Microsoft Blames WGA Meltdown on Human Error

Microsoft Corp. last week blamed human error on the part of its IT staff for a server problem that caused the companys Windows Genuine Advantage (WGA) validation service to incorrectly tag legitimate users of Windows XP and Windows Vista as software pirates.

The software vendor also promised that internal changes are being made to avoid a repeat of the glitch, which affected users for nearly 20 hours on Aug. 24 and 25. Users whose copies of Windows erroneously failed WGAs antipiracy tests were prevented from downloading most software from Microsofts Web site. And those with Vista were unable to use some of the operating systems features.

Alex Kochis, Microsofts senior WGA product manager, wrote in a blog posting that the troubles began after preproduction code was installed on live servers.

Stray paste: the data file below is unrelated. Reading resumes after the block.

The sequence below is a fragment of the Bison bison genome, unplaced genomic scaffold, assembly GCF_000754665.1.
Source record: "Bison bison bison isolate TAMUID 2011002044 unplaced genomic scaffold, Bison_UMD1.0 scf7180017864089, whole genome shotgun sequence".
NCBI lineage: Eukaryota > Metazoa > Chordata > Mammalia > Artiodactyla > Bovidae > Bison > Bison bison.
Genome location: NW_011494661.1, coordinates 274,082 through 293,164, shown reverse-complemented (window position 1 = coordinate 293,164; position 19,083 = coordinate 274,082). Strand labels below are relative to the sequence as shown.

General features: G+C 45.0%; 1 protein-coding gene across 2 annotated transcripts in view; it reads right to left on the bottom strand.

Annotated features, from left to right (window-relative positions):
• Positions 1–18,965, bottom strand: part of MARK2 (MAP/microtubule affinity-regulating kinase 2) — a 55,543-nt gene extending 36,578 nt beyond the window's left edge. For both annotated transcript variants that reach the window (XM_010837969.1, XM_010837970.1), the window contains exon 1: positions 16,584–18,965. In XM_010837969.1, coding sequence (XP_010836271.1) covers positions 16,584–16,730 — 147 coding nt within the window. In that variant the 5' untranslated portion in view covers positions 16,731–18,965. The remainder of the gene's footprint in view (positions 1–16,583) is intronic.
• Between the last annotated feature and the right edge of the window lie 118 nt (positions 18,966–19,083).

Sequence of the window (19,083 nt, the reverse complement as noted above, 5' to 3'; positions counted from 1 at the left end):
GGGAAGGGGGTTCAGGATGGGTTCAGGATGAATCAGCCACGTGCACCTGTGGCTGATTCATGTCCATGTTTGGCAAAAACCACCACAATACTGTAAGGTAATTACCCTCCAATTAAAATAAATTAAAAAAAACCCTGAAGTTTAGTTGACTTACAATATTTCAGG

Those systems had yet to be upgraded with another code change designed to enable stronger encryption and decryption of product keys, Kochis added. As a result, the production servers declined activation and validation requests that should have passed, he wrote.

A quick code rollback fixed the problem on the product-activation servers within 30 minutes, according to Kochis. But it didnt reset the validation servers, which handle legitimacy checks on downloads and other transactions.

We now realize that we didnt have the right monitoring in place to be sure the fixes had the intended effect, Kochis wrote. He also said that Microsoft is taking steps such as increasing the speed of escalations and adding checkpoints before changes can be made to production servers.

Earlier last week, Microsoft said that fewer than 12,000 systems were affected worldwide. But users lit up the companys support forums with more than 450 messages about the snafu.

A system thats not totally reliable really should not be so punitive, said Gartner Inc. analyst Michael Silver.

Michael Cherry, an analyst at Directions on Microsoft in Kirkland, Wash., said he was surprised that it was even possible to accidentally load the wrong code onto live servers. It just begs the question of, what other things have they not done? Cherry said.

Copyright © 2007 IDG Communications, Inc.

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